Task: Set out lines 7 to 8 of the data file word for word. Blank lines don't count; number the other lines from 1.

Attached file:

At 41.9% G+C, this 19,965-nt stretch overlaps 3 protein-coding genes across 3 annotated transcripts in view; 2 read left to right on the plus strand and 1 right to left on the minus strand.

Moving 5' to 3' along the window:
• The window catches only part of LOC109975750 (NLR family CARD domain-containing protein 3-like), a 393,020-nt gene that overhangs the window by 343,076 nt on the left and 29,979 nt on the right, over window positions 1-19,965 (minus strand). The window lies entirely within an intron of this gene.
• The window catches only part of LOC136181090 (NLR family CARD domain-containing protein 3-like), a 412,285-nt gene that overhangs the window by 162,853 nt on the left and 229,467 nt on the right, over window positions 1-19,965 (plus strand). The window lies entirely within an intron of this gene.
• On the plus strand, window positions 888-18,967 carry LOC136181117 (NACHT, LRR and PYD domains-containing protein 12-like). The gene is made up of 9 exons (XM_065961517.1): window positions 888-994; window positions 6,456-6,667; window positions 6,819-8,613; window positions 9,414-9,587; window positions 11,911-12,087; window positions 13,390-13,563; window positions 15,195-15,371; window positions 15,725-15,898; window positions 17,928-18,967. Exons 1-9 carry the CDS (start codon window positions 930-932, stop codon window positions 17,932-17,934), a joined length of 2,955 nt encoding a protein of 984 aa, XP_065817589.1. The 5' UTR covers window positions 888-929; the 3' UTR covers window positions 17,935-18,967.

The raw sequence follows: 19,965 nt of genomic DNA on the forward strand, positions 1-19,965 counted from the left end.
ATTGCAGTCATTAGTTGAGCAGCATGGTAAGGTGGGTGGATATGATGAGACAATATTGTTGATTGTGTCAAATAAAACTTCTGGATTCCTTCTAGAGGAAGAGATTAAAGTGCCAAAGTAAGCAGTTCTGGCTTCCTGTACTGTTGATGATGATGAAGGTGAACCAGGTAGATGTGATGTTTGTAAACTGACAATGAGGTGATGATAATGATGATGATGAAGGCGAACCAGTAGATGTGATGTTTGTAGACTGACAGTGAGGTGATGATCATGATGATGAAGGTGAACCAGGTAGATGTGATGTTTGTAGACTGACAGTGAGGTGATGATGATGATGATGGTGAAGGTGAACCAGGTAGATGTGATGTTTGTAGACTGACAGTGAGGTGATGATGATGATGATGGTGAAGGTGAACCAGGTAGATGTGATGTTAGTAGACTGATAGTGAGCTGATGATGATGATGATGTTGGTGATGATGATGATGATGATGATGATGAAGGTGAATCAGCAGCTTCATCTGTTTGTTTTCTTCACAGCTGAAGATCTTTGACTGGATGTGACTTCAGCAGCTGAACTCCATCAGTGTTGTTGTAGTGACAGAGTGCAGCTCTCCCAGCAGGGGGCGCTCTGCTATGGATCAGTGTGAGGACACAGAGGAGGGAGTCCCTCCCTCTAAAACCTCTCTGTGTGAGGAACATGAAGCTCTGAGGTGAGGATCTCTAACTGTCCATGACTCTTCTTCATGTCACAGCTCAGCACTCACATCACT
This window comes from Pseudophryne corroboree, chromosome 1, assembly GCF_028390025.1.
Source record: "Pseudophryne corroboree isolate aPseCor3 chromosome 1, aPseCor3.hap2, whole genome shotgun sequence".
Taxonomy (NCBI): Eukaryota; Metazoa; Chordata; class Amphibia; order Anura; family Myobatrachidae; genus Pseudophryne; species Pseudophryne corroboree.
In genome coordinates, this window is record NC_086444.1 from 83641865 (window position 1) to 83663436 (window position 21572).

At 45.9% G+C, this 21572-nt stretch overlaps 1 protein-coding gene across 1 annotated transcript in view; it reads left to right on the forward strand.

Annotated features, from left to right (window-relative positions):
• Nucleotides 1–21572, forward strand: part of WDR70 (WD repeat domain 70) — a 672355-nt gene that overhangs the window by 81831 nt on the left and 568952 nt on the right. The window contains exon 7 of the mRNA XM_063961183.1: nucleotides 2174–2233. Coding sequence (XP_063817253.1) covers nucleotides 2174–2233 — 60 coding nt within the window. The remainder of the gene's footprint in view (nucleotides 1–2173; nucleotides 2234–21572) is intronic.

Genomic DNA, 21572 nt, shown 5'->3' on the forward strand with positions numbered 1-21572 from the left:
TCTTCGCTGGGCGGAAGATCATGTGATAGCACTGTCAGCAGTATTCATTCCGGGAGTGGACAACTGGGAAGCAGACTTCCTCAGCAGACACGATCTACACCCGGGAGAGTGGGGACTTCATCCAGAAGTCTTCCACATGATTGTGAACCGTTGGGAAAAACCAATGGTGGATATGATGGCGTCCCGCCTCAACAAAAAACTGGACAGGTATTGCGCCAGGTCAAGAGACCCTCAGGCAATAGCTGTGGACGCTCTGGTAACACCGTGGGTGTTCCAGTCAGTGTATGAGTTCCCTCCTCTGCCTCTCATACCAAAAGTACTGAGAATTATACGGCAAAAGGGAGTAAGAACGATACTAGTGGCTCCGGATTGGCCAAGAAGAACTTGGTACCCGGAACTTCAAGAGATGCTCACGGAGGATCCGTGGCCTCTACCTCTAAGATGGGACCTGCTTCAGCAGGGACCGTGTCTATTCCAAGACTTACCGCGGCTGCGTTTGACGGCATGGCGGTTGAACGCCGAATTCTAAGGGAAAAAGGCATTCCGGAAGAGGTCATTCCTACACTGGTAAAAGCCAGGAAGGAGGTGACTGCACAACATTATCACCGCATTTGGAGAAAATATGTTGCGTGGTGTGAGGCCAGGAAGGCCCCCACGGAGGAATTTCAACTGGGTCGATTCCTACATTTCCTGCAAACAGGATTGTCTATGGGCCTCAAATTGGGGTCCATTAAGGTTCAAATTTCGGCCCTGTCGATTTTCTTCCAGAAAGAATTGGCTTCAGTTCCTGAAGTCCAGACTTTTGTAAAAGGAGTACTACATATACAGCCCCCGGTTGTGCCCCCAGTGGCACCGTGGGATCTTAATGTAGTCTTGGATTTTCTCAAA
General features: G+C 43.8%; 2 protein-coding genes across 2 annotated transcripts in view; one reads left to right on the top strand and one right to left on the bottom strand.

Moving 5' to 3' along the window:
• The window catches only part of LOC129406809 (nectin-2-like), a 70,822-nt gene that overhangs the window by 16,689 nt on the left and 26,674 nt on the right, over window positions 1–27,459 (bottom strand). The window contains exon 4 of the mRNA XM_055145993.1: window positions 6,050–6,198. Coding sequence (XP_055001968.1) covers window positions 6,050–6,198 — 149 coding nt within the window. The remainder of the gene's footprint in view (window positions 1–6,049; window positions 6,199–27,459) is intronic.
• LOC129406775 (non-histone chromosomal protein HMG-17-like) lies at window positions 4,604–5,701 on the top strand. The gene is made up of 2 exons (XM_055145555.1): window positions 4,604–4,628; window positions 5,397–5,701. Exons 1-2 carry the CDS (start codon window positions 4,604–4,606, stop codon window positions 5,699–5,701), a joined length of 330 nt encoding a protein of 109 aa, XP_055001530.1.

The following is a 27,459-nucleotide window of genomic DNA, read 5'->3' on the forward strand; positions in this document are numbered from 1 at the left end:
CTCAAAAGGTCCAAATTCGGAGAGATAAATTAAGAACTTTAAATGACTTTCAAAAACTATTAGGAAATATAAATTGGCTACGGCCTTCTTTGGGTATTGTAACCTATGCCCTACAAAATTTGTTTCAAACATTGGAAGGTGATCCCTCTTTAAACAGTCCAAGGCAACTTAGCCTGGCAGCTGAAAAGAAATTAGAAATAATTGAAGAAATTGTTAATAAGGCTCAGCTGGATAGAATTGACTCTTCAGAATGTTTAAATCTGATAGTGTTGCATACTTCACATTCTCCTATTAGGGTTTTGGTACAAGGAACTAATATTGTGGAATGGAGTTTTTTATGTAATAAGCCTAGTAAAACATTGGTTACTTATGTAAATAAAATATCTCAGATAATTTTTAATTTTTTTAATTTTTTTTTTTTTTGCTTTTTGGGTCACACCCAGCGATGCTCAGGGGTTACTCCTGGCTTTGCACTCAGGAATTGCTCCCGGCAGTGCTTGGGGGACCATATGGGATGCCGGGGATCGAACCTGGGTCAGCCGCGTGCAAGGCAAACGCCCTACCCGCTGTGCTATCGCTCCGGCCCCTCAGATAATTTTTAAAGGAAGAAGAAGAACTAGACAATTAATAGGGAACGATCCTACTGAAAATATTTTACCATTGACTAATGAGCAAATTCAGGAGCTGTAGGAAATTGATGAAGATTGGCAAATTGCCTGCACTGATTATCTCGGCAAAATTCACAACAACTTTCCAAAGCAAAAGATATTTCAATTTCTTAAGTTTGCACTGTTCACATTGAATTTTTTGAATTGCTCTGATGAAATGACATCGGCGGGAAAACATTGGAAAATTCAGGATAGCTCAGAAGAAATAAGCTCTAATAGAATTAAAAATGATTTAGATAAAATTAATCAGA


ATTGCAGTCATTAGTTGAGCAGCATGGTAAGGTGGGTGGATATGATGAGACAATATTGTTGATTGTGTCAAATAAAACTTCTGGATTCCTTCTAGAGGAAGAGATTAAAGTGCCAAAGTAAGCAGTTCTGGCTTCCTGTACTGTTGATGATGATGAAGGTGAACCAGGTAGATGTGATGTTTGTAAACTGACAATGAGGTGATGATAATGATGATGATGAAGGCGAACCAGTAGATGTGATGTTTGTAGACTGACAGTGAGGTGATGATCATGATGATGAAGGTGAACCAGGTAGATGTGATGTTTGTAGACTGACAGTGAGGTGATGATGATGATGATGGTGAAGGTGAACCAGGTAGATGTGATGTTTGTAGACTGACAGTGAGGTGATGATGATGATGATGGTGAAGGTGAACCAGGTAGATGTGATGTTAGTAGACTGATAGTGAGCTGATGATGATGATGATGTTGGTGATGATGATGATGATGATGATGATGAAGGTGAATCAGCAGCTTCATCTGTTTGTTTTCTTCACAGCTGAAGATCTTTGACTGGATGTGACTTCAGCAGCTGAACTCCATCAGTGTTGTTGTAGTGACAGAGTGCAGCTCTCCCAGCAGGGGGCGCTCTGCTATGGATCAGTGTGAGGACACAGAGGAGGGAGTCCCTCCCTCTAAAACCTCTCTGTGTGAGGAACATGAAGCTCTGAGGTGAGGATCTCTAACTGTCCATGACTCTTCTTCATGTCACAGCTCAGCACTCACATCACT
This window comes from Pseudophryne corroboree, chromosome 1, assembly GCF_028390025.1.